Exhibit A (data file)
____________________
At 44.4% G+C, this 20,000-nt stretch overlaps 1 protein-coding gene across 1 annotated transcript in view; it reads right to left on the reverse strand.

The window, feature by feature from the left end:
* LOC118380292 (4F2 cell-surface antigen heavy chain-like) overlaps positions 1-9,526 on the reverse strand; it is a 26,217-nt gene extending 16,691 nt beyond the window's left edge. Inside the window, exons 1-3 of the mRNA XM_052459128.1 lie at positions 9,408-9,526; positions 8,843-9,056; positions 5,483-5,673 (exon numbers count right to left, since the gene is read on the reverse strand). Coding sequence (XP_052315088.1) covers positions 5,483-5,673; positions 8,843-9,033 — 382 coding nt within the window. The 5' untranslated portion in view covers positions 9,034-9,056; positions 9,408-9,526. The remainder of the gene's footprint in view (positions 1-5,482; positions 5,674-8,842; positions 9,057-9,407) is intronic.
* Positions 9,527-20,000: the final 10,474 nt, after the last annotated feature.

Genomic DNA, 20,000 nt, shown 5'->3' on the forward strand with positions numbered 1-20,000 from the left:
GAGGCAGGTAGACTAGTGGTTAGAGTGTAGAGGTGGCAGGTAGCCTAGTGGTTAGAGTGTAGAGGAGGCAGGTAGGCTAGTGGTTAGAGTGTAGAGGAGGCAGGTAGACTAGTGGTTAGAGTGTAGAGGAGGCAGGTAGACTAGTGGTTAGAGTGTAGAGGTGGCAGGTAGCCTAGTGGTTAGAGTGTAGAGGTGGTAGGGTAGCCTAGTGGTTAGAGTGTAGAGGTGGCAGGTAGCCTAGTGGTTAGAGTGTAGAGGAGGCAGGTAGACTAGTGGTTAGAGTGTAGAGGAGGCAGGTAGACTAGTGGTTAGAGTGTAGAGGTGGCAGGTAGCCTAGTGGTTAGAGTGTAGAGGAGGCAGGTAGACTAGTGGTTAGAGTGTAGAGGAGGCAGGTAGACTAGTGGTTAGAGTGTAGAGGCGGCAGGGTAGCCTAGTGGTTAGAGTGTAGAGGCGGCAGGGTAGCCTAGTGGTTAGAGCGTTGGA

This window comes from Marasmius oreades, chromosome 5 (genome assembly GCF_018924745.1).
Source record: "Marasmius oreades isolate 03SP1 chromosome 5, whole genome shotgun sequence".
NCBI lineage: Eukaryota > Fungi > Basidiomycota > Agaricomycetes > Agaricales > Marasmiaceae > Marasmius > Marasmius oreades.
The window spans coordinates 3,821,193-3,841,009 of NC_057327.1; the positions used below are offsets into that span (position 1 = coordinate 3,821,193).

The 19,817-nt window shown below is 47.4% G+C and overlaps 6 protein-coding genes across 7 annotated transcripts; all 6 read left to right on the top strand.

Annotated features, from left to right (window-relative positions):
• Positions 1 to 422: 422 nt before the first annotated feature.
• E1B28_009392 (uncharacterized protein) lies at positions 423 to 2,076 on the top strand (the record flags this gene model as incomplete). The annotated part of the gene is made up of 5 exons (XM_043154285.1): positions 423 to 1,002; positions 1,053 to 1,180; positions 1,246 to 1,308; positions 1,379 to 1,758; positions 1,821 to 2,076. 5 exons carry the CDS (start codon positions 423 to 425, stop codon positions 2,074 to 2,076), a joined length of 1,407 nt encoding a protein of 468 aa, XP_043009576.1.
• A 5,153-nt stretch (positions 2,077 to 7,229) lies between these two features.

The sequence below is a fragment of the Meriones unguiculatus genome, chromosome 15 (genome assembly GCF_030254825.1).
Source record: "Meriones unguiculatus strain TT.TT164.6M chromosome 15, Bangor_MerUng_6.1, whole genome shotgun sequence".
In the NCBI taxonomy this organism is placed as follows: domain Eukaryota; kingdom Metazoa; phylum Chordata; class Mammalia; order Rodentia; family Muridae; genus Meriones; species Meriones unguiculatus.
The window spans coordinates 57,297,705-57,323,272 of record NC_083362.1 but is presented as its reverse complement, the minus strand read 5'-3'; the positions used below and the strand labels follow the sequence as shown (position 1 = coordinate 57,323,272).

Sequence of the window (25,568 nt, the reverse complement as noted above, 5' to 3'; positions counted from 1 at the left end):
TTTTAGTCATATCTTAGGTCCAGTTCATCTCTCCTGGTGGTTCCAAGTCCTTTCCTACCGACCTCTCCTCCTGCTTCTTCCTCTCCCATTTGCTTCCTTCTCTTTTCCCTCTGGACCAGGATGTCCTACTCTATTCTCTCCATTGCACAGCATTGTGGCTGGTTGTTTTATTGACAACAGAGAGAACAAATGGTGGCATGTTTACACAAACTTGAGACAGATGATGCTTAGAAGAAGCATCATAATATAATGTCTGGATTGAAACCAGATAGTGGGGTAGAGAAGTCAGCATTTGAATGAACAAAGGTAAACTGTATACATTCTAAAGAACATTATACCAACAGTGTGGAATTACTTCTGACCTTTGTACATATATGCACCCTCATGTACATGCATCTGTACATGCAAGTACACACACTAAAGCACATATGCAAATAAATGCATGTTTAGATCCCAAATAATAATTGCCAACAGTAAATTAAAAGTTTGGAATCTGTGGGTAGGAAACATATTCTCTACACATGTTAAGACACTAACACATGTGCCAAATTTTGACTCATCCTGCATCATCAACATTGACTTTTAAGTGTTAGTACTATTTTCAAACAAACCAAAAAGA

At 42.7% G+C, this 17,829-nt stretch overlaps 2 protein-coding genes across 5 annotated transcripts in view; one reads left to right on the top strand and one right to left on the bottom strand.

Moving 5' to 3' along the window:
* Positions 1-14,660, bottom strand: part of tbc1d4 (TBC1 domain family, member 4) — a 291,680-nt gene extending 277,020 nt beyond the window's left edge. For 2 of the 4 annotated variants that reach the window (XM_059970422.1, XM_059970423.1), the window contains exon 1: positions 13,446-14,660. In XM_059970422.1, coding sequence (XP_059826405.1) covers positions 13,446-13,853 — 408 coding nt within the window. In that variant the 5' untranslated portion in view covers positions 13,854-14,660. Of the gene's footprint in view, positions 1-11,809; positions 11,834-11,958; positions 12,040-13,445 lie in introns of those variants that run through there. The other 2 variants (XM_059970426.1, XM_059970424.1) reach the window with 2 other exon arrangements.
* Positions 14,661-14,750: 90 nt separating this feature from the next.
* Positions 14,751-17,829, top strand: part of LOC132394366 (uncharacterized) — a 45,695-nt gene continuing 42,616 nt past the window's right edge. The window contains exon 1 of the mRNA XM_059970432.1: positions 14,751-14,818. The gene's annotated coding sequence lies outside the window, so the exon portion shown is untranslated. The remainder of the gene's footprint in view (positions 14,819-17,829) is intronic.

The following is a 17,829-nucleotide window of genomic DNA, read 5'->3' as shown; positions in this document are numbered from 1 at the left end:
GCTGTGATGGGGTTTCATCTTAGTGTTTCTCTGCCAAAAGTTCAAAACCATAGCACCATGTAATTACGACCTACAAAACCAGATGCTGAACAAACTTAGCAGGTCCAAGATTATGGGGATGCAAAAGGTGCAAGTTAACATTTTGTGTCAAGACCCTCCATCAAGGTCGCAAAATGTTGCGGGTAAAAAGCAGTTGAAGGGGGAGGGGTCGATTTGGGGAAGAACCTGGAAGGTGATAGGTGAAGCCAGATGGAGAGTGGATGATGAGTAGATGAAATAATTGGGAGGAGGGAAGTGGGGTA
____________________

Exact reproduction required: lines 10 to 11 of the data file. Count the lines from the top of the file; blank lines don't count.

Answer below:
The window spans coordinates 3,821,193-3,841,009 of NC_057327.1; the positions used below are offsets into that span (position 1 = coordinate 3,821,193).

The 19,817-nt window shown below is 47.4% G+C and overlaps 6 protein-coding genes across 7 annotated transcripts; all 6 read left to right on the top strand.